The Cherokee County Homeless Veteran Program and The American Legion recently teamed up with local volunteers to build a wheelchair ramp for a disabled World War II veteran.
The project began May 9 and included about 30 volunteers from Home Depot in Dawsonville and other local veterans at the residence of Fred D’Orazio, who sustained injuries while serving in Germany under Gen. George S. Patton during the war.
“I’m very thankful for The American Legion for stepping up here and taking care of my father,” said D’Orazio’s daughter, Jeanne Curry. “I can’t thank Home Depot enough, and I can’t thank all the volunteers enough. It seems like thank you is not good enough…I feel like what the community does for the veterans is for the veterans.”
The project was two years in the making, Curry said. She and her husband decided then to build an apartment-style home for her father, who had become confined to a wheelchair, in the basement of their house.
In March 2017, Curry first contacted Frederick Brown, store manager of Home Depot in Dawsonville, after she heard he was active in helping veterans. After a time, she also decided to appeal to a nonprofit to assist with labor for the project.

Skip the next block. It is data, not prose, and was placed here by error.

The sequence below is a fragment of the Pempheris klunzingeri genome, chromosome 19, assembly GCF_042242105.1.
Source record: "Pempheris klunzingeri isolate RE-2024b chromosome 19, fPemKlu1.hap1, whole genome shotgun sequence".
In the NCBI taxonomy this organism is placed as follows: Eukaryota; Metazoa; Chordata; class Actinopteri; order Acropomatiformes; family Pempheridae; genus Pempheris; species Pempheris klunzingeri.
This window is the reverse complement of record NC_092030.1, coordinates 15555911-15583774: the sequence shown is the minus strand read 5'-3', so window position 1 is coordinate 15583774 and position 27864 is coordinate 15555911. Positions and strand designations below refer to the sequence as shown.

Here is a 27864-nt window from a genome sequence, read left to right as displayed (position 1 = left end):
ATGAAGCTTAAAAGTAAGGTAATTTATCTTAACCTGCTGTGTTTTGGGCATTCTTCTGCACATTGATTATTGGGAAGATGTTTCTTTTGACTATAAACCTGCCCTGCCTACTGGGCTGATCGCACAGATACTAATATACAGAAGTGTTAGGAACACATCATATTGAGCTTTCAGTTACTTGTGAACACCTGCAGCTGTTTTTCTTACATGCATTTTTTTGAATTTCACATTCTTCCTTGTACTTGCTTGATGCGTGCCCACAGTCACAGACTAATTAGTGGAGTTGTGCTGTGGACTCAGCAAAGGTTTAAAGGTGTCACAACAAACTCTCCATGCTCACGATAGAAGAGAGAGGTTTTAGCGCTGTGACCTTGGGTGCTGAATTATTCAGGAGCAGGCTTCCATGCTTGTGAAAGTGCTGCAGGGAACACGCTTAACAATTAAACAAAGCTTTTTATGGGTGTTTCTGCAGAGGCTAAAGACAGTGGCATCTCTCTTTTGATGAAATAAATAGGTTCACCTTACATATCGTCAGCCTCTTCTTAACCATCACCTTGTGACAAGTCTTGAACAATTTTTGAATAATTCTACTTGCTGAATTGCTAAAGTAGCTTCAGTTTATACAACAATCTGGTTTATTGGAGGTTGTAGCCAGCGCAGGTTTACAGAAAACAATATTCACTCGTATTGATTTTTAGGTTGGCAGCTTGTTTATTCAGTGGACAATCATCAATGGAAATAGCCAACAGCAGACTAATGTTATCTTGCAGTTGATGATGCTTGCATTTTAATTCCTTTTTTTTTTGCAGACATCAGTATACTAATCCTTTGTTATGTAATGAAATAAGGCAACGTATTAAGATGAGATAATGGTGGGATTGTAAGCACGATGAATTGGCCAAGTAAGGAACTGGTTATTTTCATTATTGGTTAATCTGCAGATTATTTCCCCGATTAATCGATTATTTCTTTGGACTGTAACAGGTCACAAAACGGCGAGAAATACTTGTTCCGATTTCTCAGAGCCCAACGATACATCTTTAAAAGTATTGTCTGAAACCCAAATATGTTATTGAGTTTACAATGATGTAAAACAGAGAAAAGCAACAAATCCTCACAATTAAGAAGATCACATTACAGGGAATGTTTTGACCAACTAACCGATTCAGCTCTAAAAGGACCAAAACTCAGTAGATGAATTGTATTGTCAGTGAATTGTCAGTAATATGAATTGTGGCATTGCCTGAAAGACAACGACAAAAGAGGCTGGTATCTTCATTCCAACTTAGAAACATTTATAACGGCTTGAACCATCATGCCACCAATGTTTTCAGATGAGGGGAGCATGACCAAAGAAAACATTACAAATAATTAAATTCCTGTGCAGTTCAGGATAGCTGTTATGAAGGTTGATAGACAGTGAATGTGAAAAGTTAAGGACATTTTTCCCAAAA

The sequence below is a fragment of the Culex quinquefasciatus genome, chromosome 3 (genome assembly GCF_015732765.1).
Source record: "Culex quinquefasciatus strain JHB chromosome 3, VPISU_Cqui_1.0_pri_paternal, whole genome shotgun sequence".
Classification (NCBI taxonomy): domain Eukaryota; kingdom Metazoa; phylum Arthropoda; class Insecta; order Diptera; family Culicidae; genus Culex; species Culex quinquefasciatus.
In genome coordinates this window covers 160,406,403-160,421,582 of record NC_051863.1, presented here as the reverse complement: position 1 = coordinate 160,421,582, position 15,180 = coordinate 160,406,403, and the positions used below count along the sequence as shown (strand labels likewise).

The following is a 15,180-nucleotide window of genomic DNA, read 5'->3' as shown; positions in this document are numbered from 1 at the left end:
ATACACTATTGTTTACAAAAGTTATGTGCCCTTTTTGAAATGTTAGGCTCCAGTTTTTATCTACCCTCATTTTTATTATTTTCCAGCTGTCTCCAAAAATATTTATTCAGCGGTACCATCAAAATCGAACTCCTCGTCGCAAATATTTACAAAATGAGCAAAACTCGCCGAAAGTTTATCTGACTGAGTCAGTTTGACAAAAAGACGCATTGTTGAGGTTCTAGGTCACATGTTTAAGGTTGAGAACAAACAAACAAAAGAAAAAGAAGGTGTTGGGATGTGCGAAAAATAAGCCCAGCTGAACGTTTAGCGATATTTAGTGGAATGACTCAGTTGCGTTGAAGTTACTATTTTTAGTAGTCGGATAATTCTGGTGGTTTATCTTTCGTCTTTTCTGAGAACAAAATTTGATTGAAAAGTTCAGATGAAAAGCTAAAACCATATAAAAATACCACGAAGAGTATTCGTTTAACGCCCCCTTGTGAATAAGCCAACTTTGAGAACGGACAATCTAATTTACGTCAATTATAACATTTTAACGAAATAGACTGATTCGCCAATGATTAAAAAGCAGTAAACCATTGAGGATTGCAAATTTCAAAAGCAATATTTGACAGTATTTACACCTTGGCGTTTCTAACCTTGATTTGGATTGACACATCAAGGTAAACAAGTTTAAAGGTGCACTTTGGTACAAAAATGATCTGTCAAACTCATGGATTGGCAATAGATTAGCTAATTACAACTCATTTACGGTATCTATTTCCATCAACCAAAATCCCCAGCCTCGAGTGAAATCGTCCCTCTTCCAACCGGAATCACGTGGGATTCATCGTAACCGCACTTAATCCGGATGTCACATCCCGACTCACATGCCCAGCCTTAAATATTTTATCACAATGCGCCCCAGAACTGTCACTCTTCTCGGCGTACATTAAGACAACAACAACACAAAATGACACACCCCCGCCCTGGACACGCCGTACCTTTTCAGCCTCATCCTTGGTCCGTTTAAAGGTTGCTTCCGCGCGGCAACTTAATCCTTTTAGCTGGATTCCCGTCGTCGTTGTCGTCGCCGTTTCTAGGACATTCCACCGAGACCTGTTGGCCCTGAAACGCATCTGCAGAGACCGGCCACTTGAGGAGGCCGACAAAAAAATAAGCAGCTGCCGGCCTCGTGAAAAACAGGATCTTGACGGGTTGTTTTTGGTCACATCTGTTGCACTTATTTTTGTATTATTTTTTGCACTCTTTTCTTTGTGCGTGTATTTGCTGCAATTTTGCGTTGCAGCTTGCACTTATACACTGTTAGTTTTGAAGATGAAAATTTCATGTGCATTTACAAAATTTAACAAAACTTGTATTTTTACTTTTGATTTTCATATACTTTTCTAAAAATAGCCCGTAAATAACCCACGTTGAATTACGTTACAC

That’s when The American Legion learned of the situation, stepped in and began coordinating the project with Home Depot. Brown then reached out to store captains at different Home Depot locations to find anyone who would be willing to lend a helping hand.
With the assistance of Jim Lindenmayer, director of the Cherokee County Homeless Veteran Program and service officer for American Legion Post 45, Brown organized and assembled a host of volunteers and donated the supplies to put the project into action.
The grant was jointly submitted by both Home Depot and The American Legion to the Home Depot Foundation. It was reviewed and approved weeks in advance before the project began construction. Once the store employees and veterans heard about the ramp project and D’Orazio’s situation, they immediately started work on the ramp.
“It’s just very humbling to be able to work for somebody like Fred,” Brown said of the World War II veteran. “Somebody that has seen so much of his life and just to see his heart and his compassion and, of course, the family as well. Truly, they made us feel like family…it was just an amazing experience. All of us working together was pretty amazing…a lot of us hadn’t worked together before…everything was as smooth as could be.”